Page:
Research has shown that Gen AI programmes can reinforce negative stereotypes in the classroom. It is clear that educational content has the potential to be impacted by biases triggered by algorithms. It is important to appreciate Gen AI algorithms can only be as unbiased as the data by which they’ve been trained on. Rubbish in, rubbish out. Therefore, you have to understand where the origins of the data comes from. Factors such as socioeconomic status, race, and gender must weigh into incorporating and using Gen AI systems designs and programming. Inclusivity and equity must be prioritised when using these tools in a learning environment or curriculum. Such considerations must be made to avoid any dilution of students’ educational experiences.
AI is No Substitute for the Human Touch
A limitation of Gen AI is that human touch, as people will always naturally possess more originality, ingenuity, and creativity. These Gen AI tools are following a path of creativity and originality predetermined by their data-sets and training models. Therefore, true, leftfield creativity will be somewhat of a struggle for the current brand of Gen AI. That’s not to say in the future, this may change, but for the moment, whilst Gen AI tools are great to provide a scaffold of support and development for educators, they lack the nuances and skilled touch of experienced insights from true professionals of that subject matter being taught.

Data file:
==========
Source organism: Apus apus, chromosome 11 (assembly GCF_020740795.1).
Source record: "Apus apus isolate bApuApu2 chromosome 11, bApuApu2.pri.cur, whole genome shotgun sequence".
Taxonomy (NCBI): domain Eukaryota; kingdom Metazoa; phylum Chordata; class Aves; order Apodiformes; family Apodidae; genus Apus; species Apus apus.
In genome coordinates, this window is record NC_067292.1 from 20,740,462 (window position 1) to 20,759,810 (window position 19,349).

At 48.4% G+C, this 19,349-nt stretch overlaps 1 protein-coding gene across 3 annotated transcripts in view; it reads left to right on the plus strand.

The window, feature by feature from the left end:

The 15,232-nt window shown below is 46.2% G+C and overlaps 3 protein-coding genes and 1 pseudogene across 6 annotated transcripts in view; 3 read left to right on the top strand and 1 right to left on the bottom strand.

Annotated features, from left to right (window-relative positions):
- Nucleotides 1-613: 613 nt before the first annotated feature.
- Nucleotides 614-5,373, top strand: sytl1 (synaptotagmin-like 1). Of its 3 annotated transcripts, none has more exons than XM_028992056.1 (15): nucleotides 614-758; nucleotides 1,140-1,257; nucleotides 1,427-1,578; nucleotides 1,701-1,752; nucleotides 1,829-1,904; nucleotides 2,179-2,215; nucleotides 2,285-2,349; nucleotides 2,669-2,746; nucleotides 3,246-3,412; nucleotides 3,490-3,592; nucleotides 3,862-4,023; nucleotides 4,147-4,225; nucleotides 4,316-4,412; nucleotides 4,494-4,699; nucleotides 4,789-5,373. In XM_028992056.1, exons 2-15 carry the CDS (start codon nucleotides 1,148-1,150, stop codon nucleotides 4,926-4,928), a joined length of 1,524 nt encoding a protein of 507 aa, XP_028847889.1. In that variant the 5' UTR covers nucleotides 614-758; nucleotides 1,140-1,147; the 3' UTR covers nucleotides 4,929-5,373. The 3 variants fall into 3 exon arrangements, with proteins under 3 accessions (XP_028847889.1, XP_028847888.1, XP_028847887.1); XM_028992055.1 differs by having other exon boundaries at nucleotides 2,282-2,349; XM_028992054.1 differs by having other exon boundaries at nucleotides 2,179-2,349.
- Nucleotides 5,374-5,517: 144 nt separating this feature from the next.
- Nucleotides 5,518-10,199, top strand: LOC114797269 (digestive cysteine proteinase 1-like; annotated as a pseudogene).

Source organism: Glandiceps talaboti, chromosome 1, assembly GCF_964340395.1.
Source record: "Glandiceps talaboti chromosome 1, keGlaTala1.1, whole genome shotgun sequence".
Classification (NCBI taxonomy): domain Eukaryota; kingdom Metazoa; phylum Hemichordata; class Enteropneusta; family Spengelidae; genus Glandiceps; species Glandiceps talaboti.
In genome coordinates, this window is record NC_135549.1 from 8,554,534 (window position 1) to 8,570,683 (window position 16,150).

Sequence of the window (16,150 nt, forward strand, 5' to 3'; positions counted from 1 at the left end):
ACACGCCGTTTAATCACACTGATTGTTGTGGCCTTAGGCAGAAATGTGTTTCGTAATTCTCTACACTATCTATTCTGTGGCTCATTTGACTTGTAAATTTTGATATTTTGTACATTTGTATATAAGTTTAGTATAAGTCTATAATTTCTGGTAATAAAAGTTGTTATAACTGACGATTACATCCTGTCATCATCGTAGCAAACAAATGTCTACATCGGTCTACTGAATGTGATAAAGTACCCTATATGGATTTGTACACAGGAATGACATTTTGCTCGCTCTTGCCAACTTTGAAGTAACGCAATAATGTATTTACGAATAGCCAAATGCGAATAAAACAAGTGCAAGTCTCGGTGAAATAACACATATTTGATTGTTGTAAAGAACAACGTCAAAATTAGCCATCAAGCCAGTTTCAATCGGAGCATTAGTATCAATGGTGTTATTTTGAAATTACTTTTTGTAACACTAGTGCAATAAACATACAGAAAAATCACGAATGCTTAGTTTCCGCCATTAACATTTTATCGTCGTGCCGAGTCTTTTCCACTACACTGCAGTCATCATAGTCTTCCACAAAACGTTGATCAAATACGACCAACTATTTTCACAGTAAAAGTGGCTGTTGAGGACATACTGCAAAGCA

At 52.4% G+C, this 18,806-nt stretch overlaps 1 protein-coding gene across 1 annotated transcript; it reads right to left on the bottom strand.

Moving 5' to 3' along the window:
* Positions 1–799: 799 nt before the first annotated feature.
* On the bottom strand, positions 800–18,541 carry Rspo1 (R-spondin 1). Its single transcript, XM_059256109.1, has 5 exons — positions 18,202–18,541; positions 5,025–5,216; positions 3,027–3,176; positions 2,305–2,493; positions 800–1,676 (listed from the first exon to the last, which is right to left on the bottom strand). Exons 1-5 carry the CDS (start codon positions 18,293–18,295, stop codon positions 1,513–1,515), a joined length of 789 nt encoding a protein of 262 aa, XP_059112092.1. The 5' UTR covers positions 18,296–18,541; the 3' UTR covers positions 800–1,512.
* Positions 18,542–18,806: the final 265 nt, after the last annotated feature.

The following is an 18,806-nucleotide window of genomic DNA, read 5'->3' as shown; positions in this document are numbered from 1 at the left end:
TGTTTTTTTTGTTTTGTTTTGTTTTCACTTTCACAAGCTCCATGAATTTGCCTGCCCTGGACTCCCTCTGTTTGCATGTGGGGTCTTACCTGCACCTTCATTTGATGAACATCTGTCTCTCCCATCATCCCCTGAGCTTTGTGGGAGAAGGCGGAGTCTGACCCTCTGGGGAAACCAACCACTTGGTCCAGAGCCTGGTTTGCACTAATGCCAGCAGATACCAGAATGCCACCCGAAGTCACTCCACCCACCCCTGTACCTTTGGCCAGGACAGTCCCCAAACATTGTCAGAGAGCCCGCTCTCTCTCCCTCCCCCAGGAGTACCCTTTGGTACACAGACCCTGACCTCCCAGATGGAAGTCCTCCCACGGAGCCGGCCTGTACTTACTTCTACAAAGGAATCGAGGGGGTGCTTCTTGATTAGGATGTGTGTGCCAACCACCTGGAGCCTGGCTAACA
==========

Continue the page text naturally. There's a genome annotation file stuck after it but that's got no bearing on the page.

Limit Students Use of Gen AI is Critical
There’s a reason many teachers tell their students not to use their calculators for straightforward arithmetic. Young learners must develop the skills to solve these problems without additional help. Lecturers and their students should heed that basic lesson and develop the same attitude toward the use of Gen AI. Just like calculators, Gen AI has its place as a learning tool, but its value in education will be degraded if it is used as a foolproof or a one size-fit-all solution to all educational output.
Obviously, the opportunity of students to use Gen AI to create their homework and assignments is undeniable, and hence such practices should be addressed and mitigated at all costs. A delicate balance must be struck to ensure AI bolsters learning without undercutting the integrity and value of student work.
Societal Inequality Affecting Gen AI
Inequality is a real concern in education, and none more so than in access to digital, a need which is pushing the divide and making that level playing field for all, harder to achieve. A greater focus Gen AI could potentially affect disadvantaged students and widen the learning gap.
Collaborative partnerships between industry, education and the community need to be developed to build community IT access hubs and centres, giving the opportunity to deprived areas to gain educational benefit from Gen AI.